On May 28th, 2003, The U.A.E. formed the Emirates Psychological Association, an organization vested with “facilitating exchange of scientific and intellectual output between the association and other organizations in the UAE.”  We can only hope this association holds the most promise for generating empathy for those being persecuted for their natural, sexual orientations, as it is the consensus of all psychological associations around the world that homosexuality is a natural human condition. If the U.A.E. wishes to be a credible part of this international scientific community, they must concede this point, regardless of personal religious convictions. Belief in God cannot be an excuse for oppressing and terrorizing citizens. The Diaspora of Arab citizens who are represented in this letter implore the Emirates Psychological Association to review the scholarly evidence on this matter and publicly express their opposition to Article 354 of the Federal Penal Code and all other U.A.E. laws that discriminate against those persecuted for their natural, sexual orientation.

The group, Gay, Lesbian, Bisexual & Transexual Rights in the UAE, wishes to thank all those particularly chosen by us to read this letter and we wish to ask all others that read this to offer their support by emailing the following individuals, government entities and associations to ask them to accept the fact that homosexuality should be a protected human right the world over, regardless of nationality or personal religious conviction.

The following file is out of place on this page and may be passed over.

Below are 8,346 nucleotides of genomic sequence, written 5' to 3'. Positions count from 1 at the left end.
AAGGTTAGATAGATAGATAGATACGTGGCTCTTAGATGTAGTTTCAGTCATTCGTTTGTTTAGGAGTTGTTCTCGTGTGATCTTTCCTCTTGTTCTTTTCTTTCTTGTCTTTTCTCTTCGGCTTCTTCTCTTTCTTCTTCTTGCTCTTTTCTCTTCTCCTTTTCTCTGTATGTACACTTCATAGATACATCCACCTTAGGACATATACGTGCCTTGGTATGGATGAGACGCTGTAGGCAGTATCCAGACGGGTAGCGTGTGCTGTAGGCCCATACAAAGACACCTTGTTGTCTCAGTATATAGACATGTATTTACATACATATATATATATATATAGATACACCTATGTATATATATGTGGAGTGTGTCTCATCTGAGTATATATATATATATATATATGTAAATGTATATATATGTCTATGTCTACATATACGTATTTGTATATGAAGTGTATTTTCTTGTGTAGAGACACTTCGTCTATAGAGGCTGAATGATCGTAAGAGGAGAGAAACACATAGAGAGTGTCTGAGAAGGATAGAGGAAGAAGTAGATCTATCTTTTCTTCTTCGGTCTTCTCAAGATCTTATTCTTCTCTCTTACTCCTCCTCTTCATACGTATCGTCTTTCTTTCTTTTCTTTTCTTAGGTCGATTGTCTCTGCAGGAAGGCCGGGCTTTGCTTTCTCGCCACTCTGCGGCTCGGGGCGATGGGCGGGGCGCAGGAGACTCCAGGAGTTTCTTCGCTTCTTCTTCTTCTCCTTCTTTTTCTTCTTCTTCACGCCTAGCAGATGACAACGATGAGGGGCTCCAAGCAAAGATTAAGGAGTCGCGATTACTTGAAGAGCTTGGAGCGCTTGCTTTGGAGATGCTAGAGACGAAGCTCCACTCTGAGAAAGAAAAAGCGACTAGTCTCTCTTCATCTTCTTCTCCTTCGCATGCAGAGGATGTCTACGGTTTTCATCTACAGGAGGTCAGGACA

The letter was sent to: Ambassador, H. E.  Mr. Mohamed Abdulla Al Ghafli at the Ottawa Embassy for the United Arab Emirates; Counsellor, Mr. Mohammed Saeed Al Kaabi at the Ottawa Embassy for the United Arab Emirates; the Cultural Attaché for Education, Mr. Ali Rashed Al Mazrouei at the Ottawa Embassy for the United Arab Emirates; the Canadian Human Rights Commission; Prime Minister of Canada, Stephen Harper; the Office for the High Commissioner for Human Rights at the United Nations; Anjali Kapoor, Managing Editor, Digital, The Globe and Mail; Patti Tasko, Senior Supervising Editor at the Canadian Press head office in Toronto.